Tuesday, May 17, 2011

A Random Thought

I recently read a proposal for an initiative to reduce teen pregnancy. The people were very earnest, but it isn't going to work like they hope it will. Why? Because they were on the right track, but in the wrong station. They proposed increasing self esteem in teens as an antidote against early and unprotected sex.

That's too late.

They should be starting around age two. Not with sex education, but with real opportunities to develop self esteem. Because it isn't something you can give. You can't compliment and praise a person into self esteem. The overblown sense of their own superiority that comes from excessive, baseless compliments is not self esteem.

To gain self esteem, a child must do something. Must work at something. Preferably, the child will fail at first attempt, then get it on the second. Because self esteem is essentially just having confidence in yourself. Confident that you can figure things out and accomplish things on your own. That you are capable.

Trying to start instilling self esteem in the teen years is a good thing, children should be met where they are with the help they need. But if we are serious about intervening in the cycles of teen pregnancy and poverty, then we need to start at the beginning.

Ask any child development specialist and they will tell you that the first three years of life are the most important. It is there that intellectual, emotional and physical capacities will be set. What a child gets - love, support, validation, education, nutrition, freedom to explore - or doesn't get will impact the growing brain and developing social skills, most likely for life. It's the rare individual who comes out of a neglectful situation and rises above it. Most are just repeating the cycle.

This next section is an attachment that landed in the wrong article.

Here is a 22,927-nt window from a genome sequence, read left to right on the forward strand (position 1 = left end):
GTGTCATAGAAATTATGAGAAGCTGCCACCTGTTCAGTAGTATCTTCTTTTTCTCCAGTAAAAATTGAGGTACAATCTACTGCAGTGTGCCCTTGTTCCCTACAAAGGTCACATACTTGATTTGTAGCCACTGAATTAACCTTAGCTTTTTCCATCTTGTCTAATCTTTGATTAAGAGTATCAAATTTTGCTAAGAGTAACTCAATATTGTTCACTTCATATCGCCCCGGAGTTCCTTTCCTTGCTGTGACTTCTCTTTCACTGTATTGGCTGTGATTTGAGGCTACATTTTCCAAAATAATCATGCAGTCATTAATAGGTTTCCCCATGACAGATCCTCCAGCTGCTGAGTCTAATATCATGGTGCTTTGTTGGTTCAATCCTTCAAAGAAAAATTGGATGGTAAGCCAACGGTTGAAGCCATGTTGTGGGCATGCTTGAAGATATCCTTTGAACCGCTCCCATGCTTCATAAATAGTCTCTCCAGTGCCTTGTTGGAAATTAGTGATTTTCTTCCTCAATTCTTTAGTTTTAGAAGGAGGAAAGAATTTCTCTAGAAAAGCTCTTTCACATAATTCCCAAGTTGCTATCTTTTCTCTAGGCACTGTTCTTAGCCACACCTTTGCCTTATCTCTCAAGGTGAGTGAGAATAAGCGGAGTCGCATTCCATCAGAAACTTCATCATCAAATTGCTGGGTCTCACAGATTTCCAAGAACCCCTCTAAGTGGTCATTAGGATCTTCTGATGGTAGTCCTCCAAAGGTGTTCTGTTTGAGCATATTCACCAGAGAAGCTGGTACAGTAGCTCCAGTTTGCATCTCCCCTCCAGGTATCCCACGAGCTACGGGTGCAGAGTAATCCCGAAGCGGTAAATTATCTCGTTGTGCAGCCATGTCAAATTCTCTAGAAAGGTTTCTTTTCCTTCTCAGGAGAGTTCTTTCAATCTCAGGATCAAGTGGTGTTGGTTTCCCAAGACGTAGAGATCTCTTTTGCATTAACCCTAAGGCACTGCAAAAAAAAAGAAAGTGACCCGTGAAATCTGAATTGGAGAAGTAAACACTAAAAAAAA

We, as a nation, will never solve the problems of teen pregnancy, crime, education drop outs, child abuse, and cycles of poverty until we get serious about those first three years of life.

My fantasy? The Nurse-Family Partnership fully funded and staffed in every county and offered to every pregnant woman who wants it, not just first time Medicaid mothers.
We'd put ourselves out of business within 20 years.

Just saying, when all you public officials get tired of chasing your tails around in circles, pouring money into programs that don't work, that in fact, make things worse, why don't you take a gander at the across the board success of the Nurse Family Partnership.

Loki sez: Look, she's trying to be all reasonable again.
Thor sez: Just look like you're listening.


Heather Solos said...

Oh hai Abraham Maslow. . .

Apparently that's the theme I'm supposed to be paying attention to.

JanetLee said...

Maslow is my hero. It all made... sense.

Anonymous said...

Stemming from their "failed antidote" I've discovered that teens are so uneducated in the area of sex. These initiatives that are constantly proposed all seem as an easy way out. They always shy away from the 'nitty gritty', and [they] still don't understand why this is a problem. Sugar coating is not a problem solver. But yes, beginning early on and being consistent, is worth a shot!